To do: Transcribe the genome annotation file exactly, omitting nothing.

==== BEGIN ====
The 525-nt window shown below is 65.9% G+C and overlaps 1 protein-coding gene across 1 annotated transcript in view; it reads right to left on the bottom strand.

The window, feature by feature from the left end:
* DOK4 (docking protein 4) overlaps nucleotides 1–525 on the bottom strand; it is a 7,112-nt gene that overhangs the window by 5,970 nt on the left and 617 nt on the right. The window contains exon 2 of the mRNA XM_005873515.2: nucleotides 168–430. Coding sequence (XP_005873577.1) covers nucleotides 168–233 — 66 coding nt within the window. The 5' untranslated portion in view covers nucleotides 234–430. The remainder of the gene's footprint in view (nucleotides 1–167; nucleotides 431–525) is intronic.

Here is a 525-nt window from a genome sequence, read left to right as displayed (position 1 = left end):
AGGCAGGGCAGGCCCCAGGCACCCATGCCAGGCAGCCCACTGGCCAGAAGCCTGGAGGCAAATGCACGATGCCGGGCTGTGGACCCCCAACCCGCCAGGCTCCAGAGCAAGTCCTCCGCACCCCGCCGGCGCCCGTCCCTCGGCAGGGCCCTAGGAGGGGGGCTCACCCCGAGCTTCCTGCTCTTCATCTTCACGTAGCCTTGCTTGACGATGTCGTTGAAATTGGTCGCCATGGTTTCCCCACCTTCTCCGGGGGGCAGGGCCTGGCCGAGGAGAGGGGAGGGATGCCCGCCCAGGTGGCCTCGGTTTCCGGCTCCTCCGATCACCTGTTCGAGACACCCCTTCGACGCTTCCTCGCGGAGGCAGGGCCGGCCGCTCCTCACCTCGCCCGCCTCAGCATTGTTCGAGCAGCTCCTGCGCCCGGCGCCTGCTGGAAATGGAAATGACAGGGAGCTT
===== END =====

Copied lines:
The 525-nt window shown below is 65.9% G+C and overlaps 1 protein-coding gene across 1 annotated transcript in view; it reads right to left on the bottom strand.

The window, feature by feature from the left end:
* DOK4 (docking protein 4) overlaps nucleotides 1–525 on the bottom strand; it is a 7,112-nt gene that overhangs the window by 5,970 nt on the left and 617 nt on the right. The window contains exon 2 of the mRNA XM_005873515.2: nucleotides 168–430. Coding sequence (XP_005873577.1) covers nucleotides 168–233 — 66 coding nt within the window. The 5' untranslated portion in view covers nucleotides 234–430. The remainder of the gene's footprint in view (nucleotides 1–167; nucleotides 431–525) is intronic.

Here is a 525-nt window from a genome sequence, read left to right as displayed (position 1 = left end):
AGGCAGGGCAGGCCCCAGGCACCCATGCCAGGCAGCCCACTGGCCAGAAGCCTGGAGGCAAATGCACGATGCCGGGCTGTGGACCCCCAACCCGCCAGGCTCCAGAGCAAGTCCTCCGCACCCCGCCGGCGCCCGTCCCTCGGCAGGGCCCTAGGAGGGGGGCTCACCCCGAGCTTCCTGCTCTTCATCTTCACGTAGCCTTGCTTGACGATGTCGTTGAAATTGGTCGCCATGGTTTCCCCACCTTCTCCGGGGGGCAGGGCCTGGCCGAGGAGAGGGGAGGGATGCCCGCCCAGGTGGCCTCGGTTTCCGGCTCCTCCGATCACCTGTTCGAGACACCCCTTCGACGCTTCCTCGCGGAGGCAGGGCCGGCCGCTCCTCACCTCGCCCGCCTCAGCATTGTTCGAGCAGCTCCTGCGCCCGGCGCCTGCTGGAAATGGAAATGACAGGGAGCTT